Local Historic Sites & Districts

In 1990, the Planning Board and Mayor and Council approved the recommendation of the Historic Preservation Commission to designate local historic sites, thereby incorporating the recommendation into the local zoning code.

Eight sites were designated in 1995 and an additional site was added in 2002 after review and public hearings:

  • Christie Parsels House, 195 Jefferson Avenue
  • Cotswold Mansion, Carriage House and Entrance Gate, 1 Byrne Lane, 40 Inness Road
  • Demarest-Lyle House, 91 West Clinton Avenue
  • Elizabeth Cady Stanton House, 135 Highwood Avenue
  • The Palisades, Hudson River
  • Roelof Westervelt House, 81 Westervelt Avenue
  • Sickles-Melbourne House, 48 Knoll Road
  • Tenafly Railroad Station, Town Center
  • Theodore Roosevelt Monument, Roosevelt Common

Historic Preservation Commission

To preserve the architectural and historic significance of streetscapes, the Mayor and Council, at the recommendation of the Historic Preservation Commission, designated Atwood’s Highwood Park and Magnolia Avenue as residential historic districts.

Atwood’s Highwood Park District

Atwood’s Highwood Park District was designated by the Borough in 1997 as the first residential historic district. It encompasses parts of Engle Street, Serpentine Road, Valley Place, Linden Street and Huyler Avenue and is located southeast of the Atwood Railroad Station, the Borough’s signature landmark. The District has seven homes associated with Daniel Topping Atwood’s work as well as Victorian gems designed by others.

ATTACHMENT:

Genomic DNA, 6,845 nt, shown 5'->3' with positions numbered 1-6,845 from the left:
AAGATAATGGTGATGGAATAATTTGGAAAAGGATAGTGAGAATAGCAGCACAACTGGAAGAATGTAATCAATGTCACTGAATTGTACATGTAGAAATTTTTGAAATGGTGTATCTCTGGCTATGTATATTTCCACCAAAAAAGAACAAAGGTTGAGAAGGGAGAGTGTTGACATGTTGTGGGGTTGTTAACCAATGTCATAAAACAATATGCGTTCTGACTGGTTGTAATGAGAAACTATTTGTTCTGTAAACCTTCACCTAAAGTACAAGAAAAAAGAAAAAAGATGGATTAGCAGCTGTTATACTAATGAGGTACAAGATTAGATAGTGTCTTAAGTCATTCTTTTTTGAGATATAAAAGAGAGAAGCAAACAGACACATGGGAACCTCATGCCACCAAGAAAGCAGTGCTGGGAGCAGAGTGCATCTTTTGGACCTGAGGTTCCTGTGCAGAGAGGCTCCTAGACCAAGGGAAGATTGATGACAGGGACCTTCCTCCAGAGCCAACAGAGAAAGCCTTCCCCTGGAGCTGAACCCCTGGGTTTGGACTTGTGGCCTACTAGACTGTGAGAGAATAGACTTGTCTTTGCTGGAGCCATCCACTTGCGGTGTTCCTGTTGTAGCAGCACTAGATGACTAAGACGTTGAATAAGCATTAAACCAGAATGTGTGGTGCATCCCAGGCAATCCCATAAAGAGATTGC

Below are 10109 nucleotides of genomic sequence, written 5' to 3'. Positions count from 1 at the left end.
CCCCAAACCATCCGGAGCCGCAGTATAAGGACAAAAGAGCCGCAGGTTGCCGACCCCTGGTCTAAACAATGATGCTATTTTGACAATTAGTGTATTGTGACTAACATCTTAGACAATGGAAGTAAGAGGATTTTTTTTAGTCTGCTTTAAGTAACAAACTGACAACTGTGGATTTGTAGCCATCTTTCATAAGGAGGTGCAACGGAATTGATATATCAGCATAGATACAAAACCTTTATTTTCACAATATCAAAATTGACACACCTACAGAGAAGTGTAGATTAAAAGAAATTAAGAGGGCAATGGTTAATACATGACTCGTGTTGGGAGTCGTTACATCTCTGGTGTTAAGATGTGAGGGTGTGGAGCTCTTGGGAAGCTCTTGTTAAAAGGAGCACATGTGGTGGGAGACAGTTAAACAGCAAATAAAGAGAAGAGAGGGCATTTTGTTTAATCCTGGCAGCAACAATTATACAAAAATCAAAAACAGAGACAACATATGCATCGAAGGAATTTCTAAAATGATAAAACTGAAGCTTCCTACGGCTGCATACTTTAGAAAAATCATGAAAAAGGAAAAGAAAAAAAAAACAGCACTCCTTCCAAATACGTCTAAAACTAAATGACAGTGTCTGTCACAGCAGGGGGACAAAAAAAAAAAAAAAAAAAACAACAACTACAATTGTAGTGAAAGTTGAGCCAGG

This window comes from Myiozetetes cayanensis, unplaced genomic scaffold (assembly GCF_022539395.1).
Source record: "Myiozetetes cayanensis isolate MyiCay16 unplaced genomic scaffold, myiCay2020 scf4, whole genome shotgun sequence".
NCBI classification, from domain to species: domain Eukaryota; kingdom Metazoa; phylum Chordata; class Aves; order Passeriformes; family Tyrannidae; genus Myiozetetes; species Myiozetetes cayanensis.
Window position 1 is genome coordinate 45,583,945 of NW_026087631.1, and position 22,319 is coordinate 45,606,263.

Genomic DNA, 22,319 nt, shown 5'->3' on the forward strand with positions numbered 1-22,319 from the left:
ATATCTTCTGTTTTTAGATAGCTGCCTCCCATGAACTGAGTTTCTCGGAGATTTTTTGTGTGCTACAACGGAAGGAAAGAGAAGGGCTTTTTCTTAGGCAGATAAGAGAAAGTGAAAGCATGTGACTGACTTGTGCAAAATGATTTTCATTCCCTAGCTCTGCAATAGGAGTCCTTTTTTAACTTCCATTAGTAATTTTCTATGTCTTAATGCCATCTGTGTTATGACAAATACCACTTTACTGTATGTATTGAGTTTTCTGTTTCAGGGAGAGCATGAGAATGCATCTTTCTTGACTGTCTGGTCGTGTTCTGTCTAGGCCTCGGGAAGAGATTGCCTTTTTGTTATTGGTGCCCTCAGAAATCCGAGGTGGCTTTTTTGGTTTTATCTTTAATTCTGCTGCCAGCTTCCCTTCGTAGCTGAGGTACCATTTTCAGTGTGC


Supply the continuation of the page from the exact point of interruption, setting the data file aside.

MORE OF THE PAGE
Magnolia Avenue Historic District

The Magnolia Avenue Historic District, designated in 2000, encompasses both sides of Magnolia Avenue between Hillside Avenue on the south and Highwood Avenue on the north. Magnolia Avenue’s homes, built between 1880 and 1930, contain an excellent collection of Victorian and Period architecture. Local lawyer Ashbel Green originally developed the area to attract middle class and wealthy New Yorkers to the Borough, only recently made accessible by train. The neighborhood is characterized by deep setbacks, two and one-half story heights, open porches and mature trees.

  1. Christie-Parsels House
  2. Cotswold Mansion
  3. Demarest-Lyle House
  4. Elizabeth Cady Stanton House
  5. The Palisades
  6. Roelof Westervelt House
  7. Sickels-Melbourne House
  8. Tenafly Railroad Station
  9. Theodore Roosevelt Monument

The Christie-Parsels House is located at 195 Jefferson Avenue.

Early OwnersChristie-Parsels House

Two colonial families, Christie and Parsels, built the original structure. In 1791, William Christie bought 100 acres in Tenafly and in 1804 built the original red sandstone wing of the house. Samuel Parsels built the Jefferson Avenue portion, in 1836, of similar stone. Other early owners include the Coles, who had forebearers on both sides in the American Revolution, and the Newcombs.


Later additions have complemented the historic structure, while the landscaping has utilized stone cut in the eighteenth and nineteenth centuries and brought recently to the grounds. On the National and State Registers of Historic Places and Historic American Buildings Survey. Marked by a Bergen County Historical Society Plaque. Privately Owned.